No Average People

It's time to stop thinking about people as averages and start personalizing preventive medicine.

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Where practicality, social

Where practicality, social acceptability (right or wrong), and scientific probabilities meet is now, has always been, and will always be the point of fierce battles. That is where one man's passion will be the opposite of another person's passion, and science should be the "passionless" participant. So, calm down, Koury and Topol

This is a specious arguement.

This is a specious arguement. You don't prescribe based on averages. You prescribe to the individual based on what you have observed in large patient cohorts. You can't build a risk prediction model based on a single patient observation.

We don't deal in averages. We deal in averages with uncertainies. Its just that most practitioners don't pay attention to the confidence intervals.

I agree with Dr. Khoury. In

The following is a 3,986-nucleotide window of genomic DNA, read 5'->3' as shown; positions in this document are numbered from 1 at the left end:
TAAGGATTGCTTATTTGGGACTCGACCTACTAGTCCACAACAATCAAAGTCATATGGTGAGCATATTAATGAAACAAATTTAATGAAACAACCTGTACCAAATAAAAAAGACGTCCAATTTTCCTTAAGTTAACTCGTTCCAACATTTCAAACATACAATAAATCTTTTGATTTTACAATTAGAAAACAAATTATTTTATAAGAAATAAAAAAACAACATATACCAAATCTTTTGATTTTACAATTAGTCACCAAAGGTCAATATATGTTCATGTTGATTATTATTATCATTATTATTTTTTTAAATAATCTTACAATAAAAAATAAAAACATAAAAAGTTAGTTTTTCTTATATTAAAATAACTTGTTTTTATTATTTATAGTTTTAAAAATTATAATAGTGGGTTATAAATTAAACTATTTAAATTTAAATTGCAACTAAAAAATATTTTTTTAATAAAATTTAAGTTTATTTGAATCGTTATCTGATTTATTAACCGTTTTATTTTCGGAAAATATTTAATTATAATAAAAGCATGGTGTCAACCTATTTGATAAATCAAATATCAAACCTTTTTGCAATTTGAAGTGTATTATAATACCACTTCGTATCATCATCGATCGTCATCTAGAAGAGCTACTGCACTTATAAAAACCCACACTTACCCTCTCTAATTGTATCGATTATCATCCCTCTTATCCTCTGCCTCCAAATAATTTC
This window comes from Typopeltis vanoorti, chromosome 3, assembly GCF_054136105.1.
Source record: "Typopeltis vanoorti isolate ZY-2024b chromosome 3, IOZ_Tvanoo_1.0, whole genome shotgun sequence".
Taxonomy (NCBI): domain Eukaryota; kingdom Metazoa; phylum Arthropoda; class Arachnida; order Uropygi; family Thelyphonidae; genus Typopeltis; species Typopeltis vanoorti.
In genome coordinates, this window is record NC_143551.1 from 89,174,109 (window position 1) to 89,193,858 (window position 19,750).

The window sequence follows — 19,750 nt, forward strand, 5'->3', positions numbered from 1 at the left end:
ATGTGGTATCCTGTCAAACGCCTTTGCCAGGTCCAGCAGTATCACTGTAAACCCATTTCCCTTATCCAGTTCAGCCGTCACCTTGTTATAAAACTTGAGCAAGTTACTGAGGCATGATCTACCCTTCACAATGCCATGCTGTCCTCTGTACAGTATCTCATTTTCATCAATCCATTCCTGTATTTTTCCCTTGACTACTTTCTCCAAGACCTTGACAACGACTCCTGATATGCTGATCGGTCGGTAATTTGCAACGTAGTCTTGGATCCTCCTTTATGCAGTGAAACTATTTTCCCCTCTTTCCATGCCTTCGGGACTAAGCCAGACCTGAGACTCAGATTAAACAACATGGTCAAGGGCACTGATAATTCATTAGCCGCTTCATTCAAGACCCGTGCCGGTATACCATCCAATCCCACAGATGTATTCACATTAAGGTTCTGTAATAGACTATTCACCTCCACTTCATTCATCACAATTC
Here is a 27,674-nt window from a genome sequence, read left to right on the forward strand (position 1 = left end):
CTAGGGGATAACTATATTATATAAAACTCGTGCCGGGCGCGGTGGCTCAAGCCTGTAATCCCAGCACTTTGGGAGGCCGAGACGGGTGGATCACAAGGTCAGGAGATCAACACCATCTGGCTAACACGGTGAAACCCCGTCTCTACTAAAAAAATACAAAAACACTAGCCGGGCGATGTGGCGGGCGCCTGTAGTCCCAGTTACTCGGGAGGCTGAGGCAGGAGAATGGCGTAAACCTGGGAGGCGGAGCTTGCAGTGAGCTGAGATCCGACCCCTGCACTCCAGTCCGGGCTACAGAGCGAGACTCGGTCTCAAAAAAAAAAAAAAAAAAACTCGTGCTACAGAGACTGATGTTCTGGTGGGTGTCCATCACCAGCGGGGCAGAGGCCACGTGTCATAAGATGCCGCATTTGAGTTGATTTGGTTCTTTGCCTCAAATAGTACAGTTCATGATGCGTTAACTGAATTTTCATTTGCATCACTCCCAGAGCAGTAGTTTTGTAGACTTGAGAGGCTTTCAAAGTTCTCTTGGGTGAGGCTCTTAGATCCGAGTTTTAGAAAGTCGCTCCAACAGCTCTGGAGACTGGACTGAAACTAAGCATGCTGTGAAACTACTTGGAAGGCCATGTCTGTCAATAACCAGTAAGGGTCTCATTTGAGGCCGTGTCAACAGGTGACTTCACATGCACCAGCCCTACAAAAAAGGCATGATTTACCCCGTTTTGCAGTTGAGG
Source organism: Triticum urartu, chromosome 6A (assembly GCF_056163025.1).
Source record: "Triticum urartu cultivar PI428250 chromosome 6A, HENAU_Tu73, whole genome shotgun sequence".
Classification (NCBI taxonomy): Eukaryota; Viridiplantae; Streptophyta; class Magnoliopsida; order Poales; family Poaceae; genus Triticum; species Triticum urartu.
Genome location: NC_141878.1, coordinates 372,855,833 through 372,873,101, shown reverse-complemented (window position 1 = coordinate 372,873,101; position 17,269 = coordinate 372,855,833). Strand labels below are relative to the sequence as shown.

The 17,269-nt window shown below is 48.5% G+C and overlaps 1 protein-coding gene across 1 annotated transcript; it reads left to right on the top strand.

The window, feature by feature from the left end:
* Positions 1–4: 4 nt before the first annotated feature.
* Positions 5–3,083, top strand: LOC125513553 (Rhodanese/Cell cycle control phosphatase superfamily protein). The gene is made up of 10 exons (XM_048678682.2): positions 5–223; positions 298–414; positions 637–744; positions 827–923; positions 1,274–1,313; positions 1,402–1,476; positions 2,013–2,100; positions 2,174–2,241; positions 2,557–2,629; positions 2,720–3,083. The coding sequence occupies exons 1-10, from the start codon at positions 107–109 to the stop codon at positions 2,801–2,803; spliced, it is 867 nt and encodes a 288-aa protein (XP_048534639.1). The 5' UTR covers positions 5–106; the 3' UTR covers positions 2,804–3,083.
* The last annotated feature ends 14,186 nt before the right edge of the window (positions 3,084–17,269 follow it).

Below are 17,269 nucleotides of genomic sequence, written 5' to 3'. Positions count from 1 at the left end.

I agree with Dr. Khoury. In order to prescribe treatments based on disease risk, it will be important to have risk factors that are highly informative for all individuals in a population. For example, whether or not an injured person receives blood transfusion, the risk is assessed by using markers such as A-B-O and RH blood biomarkers - something that does not just statistically enrich but prevents important known immunologic responses for the individual. Trying to do this transfusion screen with a single common blood antigen - for example, the A allele, enriches over no information at all, but is certainly not as informative as using the ABO genotyping for broadly matching blood types being transfused with the recipient patient - including haplotypes of decreased risk. Similar highly informative haplotyping of TOMM40-rs10523524 for risk of MCI/Alzheimer's disease is currently being validated in a large delay of onset [aka prevention] trial - the TOMMORROW Study. We are entering into an era where human genetic information in an individual can be widely assessed but needs to be tested for efficacy or adverse effects in regulated medical environments. Extremely highly variable, accurately measured, markers at a single locus, if validated in clinical trials, are the first real paradigm for predicting drug response at the level that does not call individuals "average" or "enriched" but comes with prospectively tested variations of highly informative human genotypes and haplotypes. [HLA B-5701 for an adverse event abacavir hypersensitivity] It becomes possible to map responses in populations where highly polymorphic markers at specific loci are tested in using phylogenetic mapping analyses. [EX.: Influenza mutations for annual update of vaccines.] None of us is average, plus or minus an acceptable mistake range, but it is possible to discover highly informative markers for measurable clinical responses during drug development - and also for using old drugs for new tricks.